Cohen, S., Janicki-Deverts, D., Turner, R. B., & Doyle, W. J. (2015). Does hugging provide stress-buffering social support? A study of susceptibility to upper respiratory infection and illness. Psychological Science.


Can You Give Too Much Emotional Support? Relationship Matters Podcast 35

In the 35th installment of Relationship Matters, hosted by Dr. Bjarne Holmes of Champlain College, Eran Bar-Kalifa (Bar-Ilan University, Israel) talks about his research on how receiving emotional support from one’s partner comes with downsides.

Bar-Kalifa, together with Professor Eshkol Rafaeli (Bar-Ilan University & Columbia University), studied couples’ relationships intensively for about a month. The researchers predicted that receiving less support than expected on a given day would be associated with worsened moods on those days. And this was indeed the case. Interestingly, however, they also predicted (and found) that receiving emotional support beyond what was expected on a given day had no additional positive emotional benefit for that day.

How can it be that providing emotional support beyond what is expected has no positive benefit?

For the full story, listen to the podcast here.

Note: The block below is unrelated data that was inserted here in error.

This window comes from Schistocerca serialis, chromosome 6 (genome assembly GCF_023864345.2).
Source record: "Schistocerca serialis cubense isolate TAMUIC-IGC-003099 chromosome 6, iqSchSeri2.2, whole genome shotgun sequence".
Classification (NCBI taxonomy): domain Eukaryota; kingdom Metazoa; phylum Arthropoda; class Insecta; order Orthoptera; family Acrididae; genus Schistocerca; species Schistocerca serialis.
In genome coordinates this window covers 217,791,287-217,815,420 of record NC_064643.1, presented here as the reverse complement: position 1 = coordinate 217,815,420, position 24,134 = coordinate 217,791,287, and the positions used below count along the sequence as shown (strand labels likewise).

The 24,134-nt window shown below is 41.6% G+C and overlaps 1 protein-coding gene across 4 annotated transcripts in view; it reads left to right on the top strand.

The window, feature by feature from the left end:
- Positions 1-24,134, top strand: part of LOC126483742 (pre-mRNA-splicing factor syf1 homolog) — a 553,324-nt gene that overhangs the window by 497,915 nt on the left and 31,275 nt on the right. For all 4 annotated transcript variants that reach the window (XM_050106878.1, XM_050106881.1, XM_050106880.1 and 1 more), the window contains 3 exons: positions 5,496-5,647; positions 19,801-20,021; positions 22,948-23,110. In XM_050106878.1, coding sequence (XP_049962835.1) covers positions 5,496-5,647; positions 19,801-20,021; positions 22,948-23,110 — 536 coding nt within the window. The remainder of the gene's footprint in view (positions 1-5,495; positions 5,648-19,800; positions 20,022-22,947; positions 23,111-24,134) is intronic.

Check out the original article here (courtesy of SAGE publications).


Does How Couples Meet Matter? Relationship Matters Podcast #34

In the 34th installment of SAGE’s Relationship Matters podcast, hosted by Dr. Bjarne Holmes of Champlain College, Dr. Sharon Sassler (Cornell University) discusses her recent research on how couples meet.

Sassler, and co-author Amanda Jayne Miller (University of Indianapolis) interviewed 62 cohabitating couples about how the couple members met and how much they think others support their relationships. The researchers were particularly interested in whether social class played a role in any link between how couples meet and their perceived relationship support.

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New Directions in Relationship Research: From the Frontlines of SPSP

Recently, many of us here at Science of Relationships attended the Society for Personality and Social Psychology annual conference in Austin, Texas. Research on close relationships was well represented at the conference, with symposia covering a range of topics, including social support in relationships, social networks, evolution and sexual behavior, attachment, and more. For my part, I had a chance to attend some fascinating talks from researchers who have been tackling some interesting questions across two of my favorite, closely-related research areas  - social support (i.e., how people in relationships help each other) and responsiveness (i.e., how a close other’s behavior make us feel understood, cared for, and validated).